In July I visited Sisters in Oregon with two of my oldest friends who I had meet in London many years ago, when we were all expecting our first babies. Eventually time and distance had us drifting apart but Facebook reunited us after 30 years and imagine the joy to find out that we all had become quilters in the intervening years. Folktales, by Sue Spargo, had just been released in book form and a finished quilt was on display and I decided that I was going to make this quilt even though my handstitching was at the time limited to chain stitch, stem stitch and the odd wobbly French knot. Armed with Sue’s two books, Folktales and Creative Stitching I embarked on this epic. What was so enjoyable was that the six inch blocks were manageable for evening stitching and, with the end in sight, I decided to finish it in time for the Festival of Quilts hand in. I thoroughly enjoyed the whole process and the only machine stitching involved stitching the six inch blocks together – I even hand tied the quilt!
July 2016 was the hand in day for the latest Auckland Quilt Guild mid year challenge. The theme was ‘Carnival’ and the size just 12″ square. I had fun with my carnival mask. I painted fabric with pearlescent paint and then cut out the eyes of the mask and decorated the mask with more applique, paint and stitching before appliqueing it to the velvet background and slipping in some ‘real’ photograph of eyes. I was happy that it received the Viewer’s Choice award at Festival of Quilt in November 2016.
‘Carnevale di Venezia’ Viewer’s Choice Award FoQ 2016
This quilt started out playing around with Kaffe Fassett’s gorgeous fabrics. I decided to cut random paper shapes from folding circles of paper and then layering them on top of each other with the background fabrics showing through. Several hours were spent satin stitching the raw edges. I used fluro threads on some which give a wonderful light and fancy embroidery stitches on others. After a small pile of these ‘saucers’ were sewn I played around with them on my design wall. Slowly the idea of dinner plates evolved and using an old white damask tablecloth of my Mother’s I added colourful ric-rac to help fold the edges under smoothly and then sewed them onto the table cloth. I had envisaged lots of delicious quilting so using a washable blue felt pen I free hand drew paisley type shapes all over the background and using various coloured threads quilted the entire background. The multi-coloured ric-rac under the binding added the finishing touch.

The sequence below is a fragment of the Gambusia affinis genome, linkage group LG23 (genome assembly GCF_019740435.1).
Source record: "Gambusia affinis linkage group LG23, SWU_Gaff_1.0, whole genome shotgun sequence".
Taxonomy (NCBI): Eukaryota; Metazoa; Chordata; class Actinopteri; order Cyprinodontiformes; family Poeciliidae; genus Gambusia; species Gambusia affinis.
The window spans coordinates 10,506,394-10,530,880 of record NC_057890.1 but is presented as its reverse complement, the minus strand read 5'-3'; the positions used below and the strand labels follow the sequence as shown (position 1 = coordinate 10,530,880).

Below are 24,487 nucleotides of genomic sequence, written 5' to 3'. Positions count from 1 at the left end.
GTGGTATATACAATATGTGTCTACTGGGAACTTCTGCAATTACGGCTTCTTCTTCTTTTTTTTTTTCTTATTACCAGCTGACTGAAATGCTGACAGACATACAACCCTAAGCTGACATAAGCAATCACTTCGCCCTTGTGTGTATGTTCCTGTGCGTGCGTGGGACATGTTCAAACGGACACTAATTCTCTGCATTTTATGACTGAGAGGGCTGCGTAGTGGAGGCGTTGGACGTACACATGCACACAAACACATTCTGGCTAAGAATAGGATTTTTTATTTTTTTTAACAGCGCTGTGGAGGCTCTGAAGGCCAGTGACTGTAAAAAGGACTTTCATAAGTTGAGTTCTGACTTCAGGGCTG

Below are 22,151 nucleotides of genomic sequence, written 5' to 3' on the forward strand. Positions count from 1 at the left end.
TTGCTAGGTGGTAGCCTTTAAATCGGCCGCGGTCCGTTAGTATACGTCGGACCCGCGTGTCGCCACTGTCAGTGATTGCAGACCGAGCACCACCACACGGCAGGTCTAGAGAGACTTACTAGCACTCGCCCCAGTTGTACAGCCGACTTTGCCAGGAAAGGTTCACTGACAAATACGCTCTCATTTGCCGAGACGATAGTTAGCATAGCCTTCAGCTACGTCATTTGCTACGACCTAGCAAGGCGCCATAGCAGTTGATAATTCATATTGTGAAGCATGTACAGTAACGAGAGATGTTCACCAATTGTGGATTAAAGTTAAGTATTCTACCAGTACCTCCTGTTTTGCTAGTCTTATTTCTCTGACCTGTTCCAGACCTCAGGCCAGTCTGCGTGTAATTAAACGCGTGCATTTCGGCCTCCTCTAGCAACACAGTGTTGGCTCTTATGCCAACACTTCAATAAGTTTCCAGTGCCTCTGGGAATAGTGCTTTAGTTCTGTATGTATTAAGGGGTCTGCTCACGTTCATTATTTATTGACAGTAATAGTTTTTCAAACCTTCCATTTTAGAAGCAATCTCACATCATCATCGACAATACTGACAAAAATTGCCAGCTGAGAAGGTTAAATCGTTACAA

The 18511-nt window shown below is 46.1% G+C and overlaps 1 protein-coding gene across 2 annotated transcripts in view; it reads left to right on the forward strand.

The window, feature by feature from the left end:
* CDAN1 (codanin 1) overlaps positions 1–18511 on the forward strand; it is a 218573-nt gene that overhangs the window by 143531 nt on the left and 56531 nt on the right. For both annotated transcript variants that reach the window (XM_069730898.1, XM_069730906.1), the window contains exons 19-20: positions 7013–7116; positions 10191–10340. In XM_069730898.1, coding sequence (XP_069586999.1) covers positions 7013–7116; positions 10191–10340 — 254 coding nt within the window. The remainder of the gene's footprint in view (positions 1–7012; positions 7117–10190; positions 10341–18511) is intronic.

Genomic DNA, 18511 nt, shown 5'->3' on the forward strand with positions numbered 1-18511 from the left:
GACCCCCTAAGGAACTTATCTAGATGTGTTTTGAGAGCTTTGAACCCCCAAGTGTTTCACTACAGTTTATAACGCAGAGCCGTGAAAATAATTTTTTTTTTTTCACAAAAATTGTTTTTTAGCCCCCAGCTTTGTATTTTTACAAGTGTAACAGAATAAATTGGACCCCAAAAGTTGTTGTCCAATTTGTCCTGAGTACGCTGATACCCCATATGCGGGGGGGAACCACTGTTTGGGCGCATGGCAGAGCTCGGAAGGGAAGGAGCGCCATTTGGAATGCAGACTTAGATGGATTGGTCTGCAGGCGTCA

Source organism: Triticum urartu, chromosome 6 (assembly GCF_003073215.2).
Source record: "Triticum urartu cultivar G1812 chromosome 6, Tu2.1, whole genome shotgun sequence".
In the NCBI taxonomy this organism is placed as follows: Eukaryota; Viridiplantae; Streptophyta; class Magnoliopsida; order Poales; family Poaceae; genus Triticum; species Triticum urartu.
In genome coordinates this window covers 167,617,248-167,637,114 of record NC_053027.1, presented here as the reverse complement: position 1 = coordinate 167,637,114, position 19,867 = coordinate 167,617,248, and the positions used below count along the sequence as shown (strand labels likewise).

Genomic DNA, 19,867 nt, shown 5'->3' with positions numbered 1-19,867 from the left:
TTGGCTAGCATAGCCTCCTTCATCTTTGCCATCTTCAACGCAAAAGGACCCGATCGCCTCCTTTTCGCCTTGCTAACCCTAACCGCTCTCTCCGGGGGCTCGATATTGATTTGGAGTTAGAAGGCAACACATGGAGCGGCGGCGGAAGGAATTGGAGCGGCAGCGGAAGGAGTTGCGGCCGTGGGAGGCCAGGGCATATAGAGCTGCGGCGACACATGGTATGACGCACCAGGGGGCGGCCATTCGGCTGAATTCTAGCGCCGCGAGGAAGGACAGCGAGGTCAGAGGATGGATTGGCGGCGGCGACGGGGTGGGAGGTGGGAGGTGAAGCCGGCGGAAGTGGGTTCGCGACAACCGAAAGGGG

At Auckland Quilt Guild’s 2016 Festival of Quilts this quilt won Best Modern Quilt and Merit in the Professional Large Quilt category.
I must be a bit of a sucker for these themed challenges. I think purchasing the two fat quarters that came with this challenge means that I can’t not make something with them. As usual the two fat quarters were of completely unmatching fabric both in colour and design – we had a ‘knitted’ effect blue and green pattern and a black fabric with streamers of brightly coloured spots.
my cut out puppet
I have always loved those paper marionettes that you cut out the limbs and use paper folding clips to make the legs and arms move. The ‘knitted’ fabric called out for one of these puppets so I pretended that my quilt was actually a printed sheet of paper complete with instructions. I made the puppet pieces as individual shapes using applique, paint, carded silk for the hair, lace etc. I arranged the limbs into different poses and took photos before appliqueing the individual pieces to my ‘paper’ quilt. I used Inkjet fabric sheets from Electric Quilt to print the photos and the instructions onto fabric.
Below is the completed quilt. I’m delighted to say that it won a ribbon for ‘Best use of challenge fabric’ at Festival of Quilts in Auckland in November 2016.
Puppet Pieces by Mary Metcalf
The Auckland Quilt Guild’s themed challenge for the Festival of Quilts 2016, involved using two contrasting prechosen pieces of fabric. The difficulty with these challenges is to create something that the fabric tells you to, or to design something and make the fabric fit your idea. These conundrums already had my brain in overdrive but then it had to fit into the title of the challenge which was ‘Gone to Pieces”. My immediate thoughts were of my scrambled brain and my longing for the empty areas of my brain to be filled with inspiration. I love cubist paintings and used this style to create ‘Frazzled’, using the challenge fabrics, a multi-coloured dot fabric on black as the eye, and the knitted blue, grey fabric as the eyebrows. I was delighted to receive ‘Best Use of Colour’ for this challenge.